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Covid and Kogan: two of life's essentials

Lex Hall  |  06 Jun 2020Text size  Decrease  Increase  |  
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Food, shelter, healthcare, energy, financials. If you want investment ideas for the times we’re in, just think about what you need every day and the sectors that provide them. That’s where the consumer dollar is going.

That’s the view of Morningstar’s head of equity research Peter Warnes, who says the pandemic and the job losses it has caused will necessarily alter consumer behaviour.

As the job data gets worse, a period of enforced frugality will gather pace, and it’s not particularly good news for retailers. Shoppers will return to the malls, Warnes says, but expect to hear the phrase “just browsing” more often.

“I do think we’re going to get more and more people who will save more and spend less,” Warnes told listeners of a Morningstar webinar on Friday, “so I don’t think that’s going to be too good for discretionary retail.”

Warnes was speaking at the end of a curious week. One in which an Australian treasurer said the word “recession” for the first time in 29 years and retail sales posted a historic monthly low.

And yet people were still shopping. Online retailer Kogan.com (ASX: KGN), which Morningstar began covering this week, reported a doubling of sales in April and May.

Not surprising really, Warnes noted, since there was little place else to shop. “The online sales statistics were very strong but that reflected that that’s the only place people can shop other than throwing toilet paper at each other down an aisle in Woolworths.”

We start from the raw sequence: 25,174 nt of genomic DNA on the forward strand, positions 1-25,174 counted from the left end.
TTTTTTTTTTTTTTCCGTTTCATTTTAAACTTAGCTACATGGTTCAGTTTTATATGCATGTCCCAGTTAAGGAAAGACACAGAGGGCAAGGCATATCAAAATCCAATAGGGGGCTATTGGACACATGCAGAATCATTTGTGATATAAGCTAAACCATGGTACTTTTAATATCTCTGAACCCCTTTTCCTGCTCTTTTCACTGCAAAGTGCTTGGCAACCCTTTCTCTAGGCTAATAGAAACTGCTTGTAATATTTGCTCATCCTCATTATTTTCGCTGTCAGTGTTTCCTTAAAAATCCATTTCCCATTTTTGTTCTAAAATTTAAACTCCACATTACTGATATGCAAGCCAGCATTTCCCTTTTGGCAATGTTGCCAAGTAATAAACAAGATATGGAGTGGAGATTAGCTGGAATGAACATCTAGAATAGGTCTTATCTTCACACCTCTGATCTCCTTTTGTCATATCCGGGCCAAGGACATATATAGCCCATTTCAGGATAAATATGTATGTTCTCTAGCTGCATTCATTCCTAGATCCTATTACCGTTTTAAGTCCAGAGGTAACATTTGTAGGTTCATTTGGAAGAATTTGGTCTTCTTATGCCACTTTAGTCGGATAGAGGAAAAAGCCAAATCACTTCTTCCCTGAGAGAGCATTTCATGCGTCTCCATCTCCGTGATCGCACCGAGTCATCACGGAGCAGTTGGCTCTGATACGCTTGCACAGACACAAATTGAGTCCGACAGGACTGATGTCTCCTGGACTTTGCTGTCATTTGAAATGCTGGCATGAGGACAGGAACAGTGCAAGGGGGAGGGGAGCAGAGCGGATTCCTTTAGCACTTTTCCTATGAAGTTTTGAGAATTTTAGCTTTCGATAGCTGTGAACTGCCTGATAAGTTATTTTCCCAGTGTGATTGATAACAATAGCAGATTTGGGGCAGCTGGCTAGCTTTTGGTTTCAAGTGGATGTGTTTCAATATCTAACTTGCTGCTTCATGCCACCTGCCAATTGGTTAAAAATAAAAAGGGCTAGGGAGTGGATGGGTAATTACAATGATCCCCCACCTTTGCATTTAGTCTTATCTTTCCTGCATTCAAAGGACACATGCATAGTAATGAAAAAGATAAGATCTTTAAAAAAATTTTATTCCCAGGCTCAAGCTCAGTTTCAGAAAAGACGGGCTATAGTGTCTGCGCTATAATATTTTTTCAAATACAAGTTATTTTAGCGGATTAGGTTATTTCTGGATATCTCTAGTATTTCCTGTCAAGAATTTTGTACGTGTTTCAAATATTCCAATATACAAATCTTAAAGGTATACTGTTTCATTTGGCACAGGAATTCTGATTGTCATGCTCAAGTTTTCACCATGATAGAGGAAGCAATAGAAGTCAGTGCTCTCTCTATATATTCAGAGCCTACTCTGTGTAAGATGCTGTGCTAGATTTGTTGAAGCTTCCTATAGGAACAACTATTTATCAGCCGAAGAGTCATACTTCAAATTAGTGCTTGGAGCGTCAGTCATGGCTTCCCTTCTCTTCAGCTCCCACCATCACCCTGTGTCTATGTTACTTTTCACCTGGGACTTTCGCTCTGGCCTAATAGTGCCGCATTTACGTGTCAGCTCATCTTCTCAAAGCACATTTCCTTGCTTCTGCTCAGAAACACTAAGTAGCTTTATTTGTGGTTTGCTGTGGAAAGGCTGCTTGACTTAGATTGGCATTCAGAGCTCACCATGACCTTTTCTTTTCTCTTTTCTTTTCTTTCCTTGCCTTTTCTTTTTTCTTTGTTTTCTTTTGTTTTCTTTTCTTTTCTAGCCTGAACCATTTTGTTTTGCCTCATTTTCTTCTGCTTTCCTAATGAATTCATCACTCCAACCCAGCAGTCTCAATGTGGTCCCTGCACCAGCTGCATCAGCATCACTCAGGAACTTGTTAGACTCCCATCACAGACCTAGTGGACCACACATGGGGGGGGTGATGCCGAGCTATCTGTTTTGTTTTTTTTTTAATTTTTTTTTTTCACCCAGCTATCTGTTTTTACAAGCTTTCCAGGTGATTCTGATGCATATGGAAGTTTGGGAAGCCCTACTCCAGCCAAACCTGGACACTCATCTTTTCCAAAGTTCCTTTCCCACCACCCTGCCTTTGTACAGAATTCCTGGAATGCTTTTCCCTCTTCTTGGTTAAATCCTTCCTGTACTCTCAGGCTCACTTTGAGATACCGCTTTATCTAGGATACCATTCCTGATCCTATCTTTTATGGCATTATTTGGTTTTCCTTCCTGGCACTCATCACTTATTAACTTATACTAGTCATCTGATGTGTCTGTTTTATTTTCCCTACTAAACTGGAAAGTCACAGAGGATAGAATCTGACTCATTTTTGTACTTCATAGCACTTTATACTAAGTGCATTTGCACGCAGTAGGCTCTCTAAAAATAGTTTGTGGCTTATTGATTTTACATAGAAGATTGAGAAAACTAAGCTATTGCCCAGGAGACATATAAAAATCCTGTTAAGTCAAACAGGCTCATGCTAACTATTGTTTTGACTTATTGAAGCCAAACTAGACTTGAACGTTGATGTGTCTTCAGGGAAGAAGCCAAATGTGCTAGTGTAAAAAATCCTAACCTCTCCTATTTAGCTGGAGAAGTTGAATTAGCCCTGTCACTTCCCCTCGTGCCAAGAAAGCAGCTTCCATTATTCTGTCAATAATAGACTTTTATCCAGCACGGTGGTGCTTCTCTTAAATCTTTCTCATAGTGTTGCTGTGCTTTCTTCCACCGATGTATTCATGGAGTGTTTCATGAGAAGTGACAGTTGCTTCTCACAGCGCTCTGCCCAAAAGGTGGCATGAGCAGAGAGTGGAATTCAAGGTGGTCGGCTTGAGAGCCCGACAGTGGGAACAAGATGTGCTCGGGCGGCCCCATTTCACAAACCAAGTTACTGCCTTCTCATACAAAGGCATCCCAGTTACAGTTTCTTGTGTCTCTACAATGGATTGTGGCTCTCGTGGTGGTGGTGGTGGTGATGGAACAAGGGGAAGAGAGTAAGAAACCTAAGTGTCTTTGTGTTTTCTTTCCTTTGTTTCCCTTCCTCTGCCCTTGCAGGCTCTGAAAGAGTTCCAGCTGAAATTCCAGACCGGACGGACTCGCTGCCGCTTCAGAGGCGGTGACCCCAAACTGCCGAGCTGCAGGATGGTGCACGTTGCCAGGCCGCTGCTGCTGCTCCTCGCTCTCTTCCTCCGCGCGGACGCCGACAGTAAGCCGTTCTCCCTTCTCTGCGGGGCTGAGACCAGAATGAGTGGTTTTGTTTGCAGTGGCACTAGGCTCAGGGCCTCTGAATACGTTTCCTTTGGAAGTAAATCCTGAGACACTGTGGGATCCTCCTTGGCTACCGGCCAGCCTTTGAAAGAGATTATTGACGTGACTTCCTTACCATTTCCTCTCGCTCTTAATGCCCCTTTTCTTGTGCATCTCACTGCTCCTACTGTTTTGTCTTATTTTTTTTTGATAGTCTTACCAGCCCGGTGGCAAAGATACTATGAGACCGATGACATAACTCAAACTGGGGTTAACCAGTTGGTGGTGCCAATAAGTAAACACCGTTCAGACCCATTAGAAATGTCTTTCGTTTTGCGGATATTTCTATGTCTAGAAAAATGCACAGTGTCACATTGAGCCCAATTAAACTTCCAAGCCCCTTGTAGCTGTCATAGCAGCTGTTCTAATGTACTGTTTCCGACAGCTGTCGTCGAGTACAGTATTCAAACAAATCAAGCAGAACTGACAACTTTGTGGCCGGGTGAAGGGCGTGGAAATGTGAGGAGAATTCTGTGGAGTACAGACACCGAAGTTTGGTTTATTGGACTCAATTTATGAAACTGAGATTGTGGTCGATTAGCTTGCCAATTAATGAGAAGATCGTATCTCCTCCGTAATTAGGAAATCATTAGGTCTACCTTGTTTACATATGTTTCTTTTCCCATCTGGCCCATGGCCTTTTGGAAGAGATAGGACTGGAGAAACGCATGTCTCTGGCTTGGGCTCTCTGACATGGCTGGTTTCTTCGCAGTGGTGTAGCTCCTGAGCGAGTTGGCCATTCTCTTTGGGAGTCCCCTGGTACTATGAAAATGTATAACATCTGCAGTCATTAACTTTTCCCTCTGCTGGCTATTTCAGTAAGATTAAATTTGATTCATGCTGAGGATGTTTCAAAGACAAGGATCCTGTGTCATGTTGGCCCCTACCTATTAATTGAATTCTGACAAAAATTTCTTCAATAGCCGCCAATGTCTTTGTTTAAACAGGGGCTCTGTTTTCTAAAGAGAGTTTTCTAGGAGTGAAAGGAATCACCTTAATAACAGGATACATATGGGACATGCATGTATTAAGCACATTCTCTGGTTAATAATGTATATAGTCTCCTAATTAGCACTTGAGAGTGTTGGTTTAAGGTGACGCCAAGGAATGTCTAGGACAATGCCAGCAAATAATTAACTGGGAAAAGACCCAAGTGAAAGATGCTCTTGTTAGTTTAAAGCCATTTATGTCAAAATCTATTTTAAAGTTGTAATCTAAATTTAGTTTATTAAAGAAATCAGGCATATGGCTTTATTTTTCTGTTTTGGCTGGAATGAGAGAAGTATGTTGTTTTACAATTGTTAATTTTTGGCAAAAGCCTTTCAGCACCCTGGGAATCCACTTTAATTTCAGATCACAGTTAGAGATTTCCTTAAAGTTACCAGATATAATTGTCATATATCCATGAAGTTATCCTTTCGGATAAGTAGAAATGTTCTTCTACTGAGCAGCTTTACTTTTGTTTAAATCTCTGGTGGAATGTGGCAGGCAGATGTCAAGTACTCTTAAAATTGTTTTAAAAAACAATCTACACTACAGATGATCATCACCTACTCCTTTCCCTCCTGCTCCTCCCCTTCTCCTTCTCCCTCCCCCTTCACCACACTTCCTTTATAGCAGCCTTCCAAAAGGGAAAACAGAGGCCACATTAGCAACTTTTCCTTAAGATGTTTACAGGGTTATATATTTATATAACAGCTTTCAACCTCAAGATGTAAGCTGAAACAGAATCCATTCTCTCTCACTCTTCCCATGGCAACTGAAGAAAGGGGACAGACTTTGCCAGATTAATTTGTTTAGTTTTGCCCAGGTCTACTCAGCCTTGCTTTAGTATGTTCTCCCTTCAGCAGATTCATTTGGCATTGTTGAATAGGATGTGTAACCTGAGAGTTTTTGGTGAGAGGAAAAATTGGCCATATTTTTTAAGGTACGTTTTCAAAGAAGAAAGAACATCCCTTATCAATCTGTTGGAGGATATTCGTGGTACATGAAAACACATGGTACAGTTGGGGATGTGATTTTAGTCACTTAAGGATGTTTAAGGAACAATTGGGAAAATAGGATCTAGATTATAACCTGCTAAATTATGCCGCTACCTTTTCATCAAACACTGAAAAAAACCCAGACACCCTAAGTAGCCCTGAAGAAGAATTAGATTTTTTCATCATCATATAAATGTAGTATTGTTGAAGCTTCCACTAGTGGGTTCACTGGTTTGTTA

Founder Ruslan Kogan famously began his company in 2006 by flogging Chinese-made TV sets out of his parents’ garage in a housing commission flat in suburban Melbourne. Kogan.com listed on the ASX a decade later, making young Ruslan Australia’s richest person under 30 in the process.

And while it may not (yet) sell toilet paper, Kogan.com does sell a lot of stuff, including some of the aforementioned essentials such as financial services and energy.

The company hit a high of $13 yesterday—a more than 60 per cent premium to the fair value estimate of $8 set by Morningstar retail analyst Johannes Faul. Faul has his reasons for being less bullish on Kogan and one of them is the presence of another online retailer which has a similarly humble beginning. Find out more here.

Kogan.com (KGN) - MAX

Kogan MAX

 

Elsewhere this week, in Firstlinks, Graham Hand also tackles spending. He rifles through the government stimulus packages and finds there has been a lot more spending on wants (think sneakers and cars) rather than needs.

“More cars on our clogged roads and less super in the accounts of young people with nice sneakers are two unwelcome, long-term impacts of COVID-19,” Hand writes. “The use of cash also has rapidly declined, and this change will endure. Anyone who owns an ATM has become another victim of the virus.”

Alongside that, Emma Rapaport examines the cost of share-trading and finds cut-price brokers are giving investors access to global stocks and putting the heat on the big four to rethink their fees; Morningstar analyst Dan Romanoff reports on videoconferencing platform Zoom and deems its quarterly numbers to be the best he’s seen from a software company in more than two decades; Glenn Freeman talks to Morningstar healthcare analyst Nicolette Quinn and reveals the local names that are tipped to rebound as the pandemic forces a contraction in Australia’s economy; and we sit down with Bell Asset Management chief investment officer Ned Bell, who shares a few global stock picks and scratches is head at the soaring US share market, which, would you believe, is down only 5 per cent since the start of the year.

 Morningstar's Global Best Ideas list is out now. Morningstar Premium subscribers can view the list here.

is content editor for Morningstar Australia

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